This module explains which types of cancer are treated with immuno-oncological treatments, and also discusses the side effects associated with new immuno-oncological agents.
Use of immuno-oncology
Univadis Oncology eLearning
1. Evan J. Lipson Charles G. Drake: Ipilimumab: an Anti-CTLA-4 Antibody for Metastatic Melanoma; Clin. Cancer Res. 17, Nr. 22, 2011, S. 6958–62.
2. Ribas A et al; Efficacy and Safety of the anti-PD-1 monoclonal antibody mk-3475 in 411 patients with melanoma; J Clin Oncol 2014, 32 (18 Suppl 1): LBA9000
3. Robert C et al; Pembrolizumab versus Ipilimumab in Advanced Melanoma; N Engl J Med April 2015 (online first)
4. Rawyn M Poole et al; Pembrolizumab: First Global Approval; Drugs (2014) 74: 1973-1981
5. Amos S et al. Autoimmunity associated with immunotherapy of cancer. Blood 2011. doi: 10.1182/blood-2011-01-325266.
6. Pardoll DM et al; The blockade of immune checkpoints in cancer immunotherapy.Nat Rev Cancer 2012; 12(4): 252-65; doi: 10.1038/nrc3239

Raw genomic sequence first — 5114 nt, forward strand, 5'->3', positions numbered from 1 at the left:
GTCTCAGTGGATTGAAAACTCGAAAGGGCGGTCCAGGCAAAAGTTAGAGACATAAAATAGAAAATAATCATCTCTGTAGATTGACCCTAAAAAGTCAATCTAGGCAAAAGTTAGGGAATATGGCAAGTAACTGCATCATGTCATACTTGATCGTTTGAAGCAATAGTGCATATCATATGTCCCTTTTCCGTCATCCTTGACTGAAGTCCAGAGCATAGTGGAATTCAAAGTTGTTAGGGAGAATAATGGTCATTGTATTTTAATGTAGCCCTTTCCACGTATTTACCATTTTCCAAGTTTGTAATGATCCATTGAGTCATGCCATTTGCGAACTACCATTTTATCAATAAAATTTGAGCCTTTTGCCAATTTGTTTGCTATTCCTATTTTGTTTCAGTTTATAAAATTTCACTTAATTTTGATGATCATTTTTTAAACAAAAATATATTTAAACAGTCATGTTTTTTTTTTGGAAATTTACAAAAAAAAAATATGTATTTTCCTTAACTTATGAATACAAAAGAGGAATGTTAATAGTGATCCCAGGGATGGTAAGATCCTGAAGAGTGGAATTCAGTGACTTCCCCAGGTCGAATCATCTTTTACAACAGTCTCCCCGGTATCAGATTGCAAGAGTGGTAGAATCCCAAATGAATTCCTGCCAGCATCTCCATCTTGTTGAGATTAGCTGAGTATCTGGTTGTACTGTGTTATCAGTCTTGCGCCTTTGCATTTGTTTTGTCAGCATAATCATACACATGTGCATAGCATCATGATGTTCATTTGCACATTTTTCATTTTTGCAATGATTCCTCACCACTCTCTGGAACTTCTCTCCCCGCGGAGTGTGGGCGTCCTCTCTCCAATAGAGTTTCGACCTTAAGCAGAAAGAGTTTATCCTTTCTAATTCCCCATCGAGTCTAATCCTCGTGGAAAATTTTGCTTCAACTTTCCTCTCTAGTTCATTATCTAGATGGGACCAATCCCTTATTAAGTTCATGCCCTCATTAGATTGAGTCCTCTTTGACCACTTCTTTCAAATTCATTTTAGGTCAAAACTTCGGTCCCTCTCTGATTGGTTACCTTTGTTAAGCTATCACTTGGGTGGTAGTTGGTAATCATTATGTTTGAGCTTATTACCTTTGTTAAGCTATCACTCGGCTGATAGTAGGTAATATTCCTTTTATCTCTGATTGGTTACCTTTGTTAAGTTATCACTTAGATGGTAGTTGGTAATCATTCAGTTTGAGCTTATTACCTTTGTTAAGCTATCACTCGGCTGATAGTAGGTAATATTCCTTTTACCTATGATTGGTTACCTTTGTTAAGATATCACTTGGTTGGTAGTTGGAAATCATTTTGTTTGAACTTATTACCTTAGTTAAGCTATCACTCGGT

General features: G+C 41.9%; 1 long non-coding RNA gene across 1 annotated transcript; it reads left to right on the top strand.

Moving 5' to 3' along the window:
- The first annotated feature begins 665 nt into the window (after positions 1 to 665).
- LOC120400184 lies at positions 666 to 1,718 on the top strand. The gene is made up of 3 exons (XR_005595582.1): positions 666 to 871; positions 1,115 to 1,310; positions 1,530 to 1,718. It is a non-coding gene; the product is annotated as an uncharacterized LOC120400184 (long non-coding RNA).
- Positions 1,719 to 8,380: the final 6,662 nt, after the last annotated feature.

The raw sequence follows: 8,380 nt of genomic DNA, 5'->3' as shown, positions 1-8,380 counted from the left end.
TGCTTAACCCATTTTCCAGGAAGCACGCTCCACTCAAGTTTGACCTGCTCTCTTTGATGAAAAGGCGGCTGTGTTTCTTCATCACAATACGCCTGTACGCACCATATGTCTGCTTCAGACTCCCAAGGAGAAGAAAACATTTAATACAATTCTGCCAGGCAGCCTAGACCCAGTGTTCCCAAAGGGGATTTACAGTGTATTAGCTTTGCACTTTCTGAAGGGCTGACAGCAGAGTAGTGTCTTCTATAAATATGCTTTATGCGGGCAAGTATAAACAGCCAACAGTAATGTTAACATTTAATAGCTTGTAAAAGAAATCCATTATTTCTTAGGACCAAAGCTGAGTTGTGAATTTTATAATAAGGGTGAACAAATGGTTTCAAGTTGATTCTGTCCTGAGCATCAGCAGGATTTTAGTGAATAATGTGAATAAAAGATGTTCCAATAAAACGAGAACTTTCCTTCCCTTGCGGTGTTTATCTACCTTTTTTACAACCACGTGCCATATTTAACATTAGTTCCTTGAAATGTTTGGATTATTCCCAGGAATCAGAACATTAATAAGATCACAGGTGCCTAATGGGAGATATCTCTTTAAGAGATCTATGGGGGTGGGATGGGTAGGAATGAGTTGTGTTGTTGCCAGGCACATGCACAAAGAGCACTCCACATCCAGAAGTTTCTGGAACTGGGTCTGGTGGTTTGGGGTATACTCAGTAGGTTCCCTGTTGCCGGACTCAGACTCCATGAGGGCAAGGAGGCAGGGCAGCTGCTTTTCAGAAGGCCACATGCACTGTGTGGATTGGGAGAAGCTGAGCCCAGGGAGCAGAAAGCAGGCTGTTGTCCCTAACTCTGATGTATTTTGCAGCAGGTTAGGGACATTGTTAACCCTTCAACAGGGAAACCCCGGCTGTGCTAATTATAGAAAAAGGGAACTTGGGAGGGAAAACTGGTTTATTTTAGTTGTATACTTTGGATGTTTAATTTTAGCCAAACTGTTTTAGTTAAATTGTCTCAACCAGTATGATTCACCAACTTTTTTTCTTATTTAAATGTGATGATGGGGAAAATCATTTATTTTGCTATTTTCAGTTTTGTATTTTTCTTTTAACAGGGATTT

7. Patsoukis N et al; Selective Effects of PD-1 on Akt and Ras Pathways Regulate Molecular Components of the Cell Cycle and Inhibit T Cell Proliferation; Science Signal (2012); Vol. 5, Issue 230, p. ra46.
Responsible for the content: © 2015 KWHC GmbH, Alewinstr. 13, 29525 Uelzen (Germany). The image sources can be found at: http://www.kwhc.de/webpage/index.php/oncology-nurses-copyrights.html
50mins - Expert presentations By Centers for Disease Control and Prevention
Zika Virus—What Clinicians Need to Know
Experts from the CDC present a comprehensive overview: Zika Virus-What Clinicians Need to Know, and provide responses to selected questions
9mins - Expert presentations By Vicky Tittle
Dr Vicky Tittle, from 56 Dean Street in London, UK, reviews the reasons to test for HIV, when and how to test and which key populations should receive testing. Specific focus is placed on British guidelines for HIV testing and importance to conduct key initial investigations.
13mins - Expert presentations By Professor David Livermore
Future developments in antimicrobial agents
Professor David Livermore highlights increasing resistance and the major bacterial challenges we face. Beta-lactams, the most widely used antibiotic are losing their efficacy. However, there is hope for antimicorbial agents. Cefiderocol, murepavadin and gepotidacin/zoliflodacin all show promise in replacing spent antibiotics. Further, non-antibiotic approaches and improved molecular diagnostics, while not currently comprehensive, could revolutionise the field.